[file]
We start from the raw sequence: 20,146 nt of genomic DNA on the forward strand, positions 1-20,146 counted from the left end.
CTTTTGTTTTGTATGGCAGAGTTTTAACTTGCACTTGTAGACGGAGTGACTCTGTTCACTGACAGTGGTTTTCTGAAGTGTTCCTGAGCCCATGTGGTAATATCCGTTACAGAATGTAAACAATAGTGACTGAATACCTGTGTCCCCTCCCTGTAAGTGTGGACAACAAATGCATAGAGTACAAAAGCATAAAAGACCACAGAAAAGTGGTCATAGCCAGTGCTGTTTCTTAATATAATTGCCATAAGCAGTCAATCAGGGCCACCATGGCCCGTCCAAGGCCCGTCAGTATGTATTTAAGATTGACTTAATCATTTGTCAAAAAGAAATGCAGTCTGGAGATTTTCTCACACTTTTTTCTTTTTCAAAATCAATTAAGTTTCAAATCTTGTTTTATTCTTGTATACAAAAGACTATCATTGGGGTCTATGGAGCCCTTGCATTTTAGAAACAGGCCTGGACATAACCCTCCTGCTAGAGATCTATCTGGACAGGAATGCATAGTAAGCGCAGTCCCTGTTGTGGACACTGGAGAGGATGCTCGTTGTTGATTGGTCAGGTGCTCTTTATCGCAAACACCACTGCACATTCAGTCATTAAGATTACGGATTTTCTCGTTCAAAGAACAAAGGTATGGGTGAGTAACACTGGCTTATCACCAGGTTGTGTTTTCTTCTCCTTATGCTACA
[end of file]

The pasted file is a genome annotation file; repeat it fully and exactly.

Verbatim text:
We start from the raw sequence: 20,146 nt of genomic DNA on the forward strand, positions 1-20,146 counted from the left end.
CTTTTGTTTTGTATGGCAGAGTTTTAACTTGCACTTGTAGACGGAGTGACTCTGTTCACTGACAGTGGTTTTCTGAAGTGTTCCTGAGCCCATGTGGTAATATCCGTTACAGAATGTAAACAATAGTGACTGAATACCTGTGTCCCCTCCCTGTAAGTGTGGACAACAAATGCATAGAGTACAAAAGCATAAAAGACCACAGAAAAGTGGTCATAGCCAGTGCTGTTTCTTAATATAATTGCCATAAGCAGTCAATCAGGGCCACCATGGCCCGTCCAAGGCCCGTCAGTATGTATTTAAGATTGACTTAATCATTTGTCAAAAAGAAATGCAGTCTGGAGATTTTCTCACACTTTTTTCTTTTTCAAAATCAATTAAGTTTCAAATCTTGTTTTATTCTTGTATACAAAAGACTATCATTGGGGTCTATGGAGCCCTTGCATTTTAGAAACAGGCCTGGACATAACCCTCCTGCTAGAGATCTATCTGGACAGGAATGCATAGTAAGCGCAGTCCCTGTTGTGGACACTGGAGAGGATGCTCGTTGTTGATTGGTCAGGTGCTCTTTATCGCAAACACCACTGCACATTCAGTCATTAAGATTACGGATTTTCTCGTTCAAAGAACAAAGGTATGGGTGAGTAACACTGGCTTATCACCAGGTTGTGTTTTCTTCTCCTTATGCTACA